Scientists have developed a photoakoucular microfluid pump with a laser drive, which is capable of moving fluids in any direction without moving parts or electrical contacts.
The dimensions of the existing pumps are limited to methods for processing their structural elements. However, a team of researchers from the University of Houston offered a potential solution to the problem. To do this, they made a small quartz substrate, and the gold atoms (1016 per 1 cm2) were implanted on its surface, and then the laser pulse was sent to it. Under the action of the impulse, gold nanoparticles begin to generate ultrasound waves, leading fluid through an acoustic flow.
At the same time, the nanoparticles provide a practically unlimited number of targets for a laser, which allows moving fluids in any direction with high accuracy and without any moving elements. The operation of micronasos is based not open in 2017 by the principle of optofluidic, binding photoacouette with an acoustic flow.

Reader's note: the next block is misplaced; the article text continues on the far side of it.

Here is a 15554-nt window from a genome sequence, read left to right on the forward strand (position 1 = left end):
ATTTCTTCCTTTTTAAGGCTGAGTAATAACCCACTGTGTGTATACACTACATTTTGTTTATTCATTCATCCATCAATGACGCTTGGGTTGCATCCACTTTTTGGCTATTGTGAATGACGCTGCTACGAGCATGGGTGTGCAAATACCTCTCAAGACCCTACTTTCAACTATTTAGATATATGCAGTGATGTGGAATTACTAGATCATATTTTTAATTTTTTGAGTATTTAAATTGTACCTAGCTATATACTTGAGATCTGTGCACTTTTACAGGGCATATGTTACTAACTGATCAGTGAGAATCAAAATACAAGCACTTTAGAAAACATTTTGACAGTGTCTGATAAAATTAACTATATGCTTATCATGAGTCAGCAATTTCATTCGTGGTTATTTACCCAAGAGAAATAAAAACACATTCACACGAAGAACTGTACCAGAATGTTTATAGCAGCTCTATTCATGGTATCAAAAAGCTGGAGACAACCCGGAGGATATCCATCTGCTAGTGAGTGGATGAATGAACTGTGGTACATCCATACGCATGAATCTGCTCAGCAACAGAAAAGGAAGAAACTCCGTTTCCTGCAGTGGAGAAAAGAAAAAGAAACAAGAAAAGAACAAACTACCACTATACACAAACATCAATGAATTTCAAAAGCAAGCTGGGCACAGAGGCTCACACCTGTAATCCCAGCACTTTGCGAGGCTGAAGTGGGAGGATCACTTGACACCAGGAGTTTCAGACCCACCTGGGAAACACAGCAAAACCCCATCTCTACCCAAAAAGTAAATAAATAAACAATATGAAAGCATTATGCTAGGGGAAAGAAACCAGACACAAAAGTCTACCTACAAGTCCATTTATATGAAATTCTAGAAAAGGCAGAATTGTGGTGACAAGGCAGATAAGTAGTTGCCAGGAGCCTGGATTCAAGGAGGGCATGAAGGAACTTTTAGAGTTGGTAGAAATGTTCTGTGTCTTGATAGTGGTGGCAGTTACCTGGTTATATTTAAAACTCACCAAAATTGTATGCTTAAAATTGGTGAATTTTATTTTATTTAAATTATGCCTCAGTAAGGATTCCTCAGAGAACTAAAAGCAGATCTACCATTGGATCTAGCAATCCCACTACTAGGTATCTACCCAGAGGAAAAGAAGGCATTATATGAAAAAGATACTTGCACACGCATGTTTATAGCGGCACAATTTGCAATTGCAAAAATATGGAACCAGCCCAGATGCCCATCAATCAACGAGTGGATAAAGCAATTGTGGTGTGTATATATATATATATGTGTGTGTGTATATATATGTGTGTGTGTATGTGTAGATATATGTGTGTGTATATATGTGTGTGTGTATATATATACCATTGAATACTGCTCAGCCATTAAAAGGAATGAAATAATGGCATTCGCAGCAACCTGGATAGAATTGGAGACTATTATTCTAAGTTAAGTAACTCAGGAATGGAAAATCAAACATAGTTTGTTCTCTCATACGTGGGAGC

However, according to the researchers themselves, the mechanisms of how and why it works, they are still not fully understood. Therefore, they will continue to study the phenomenon to fully disclose its potential and possible areas of application.
The invention can be used in biomedical devices and to develop new methods of drug delivery, as well as in microfluidic and optoflide studies.
Previously, physicists also found evidence that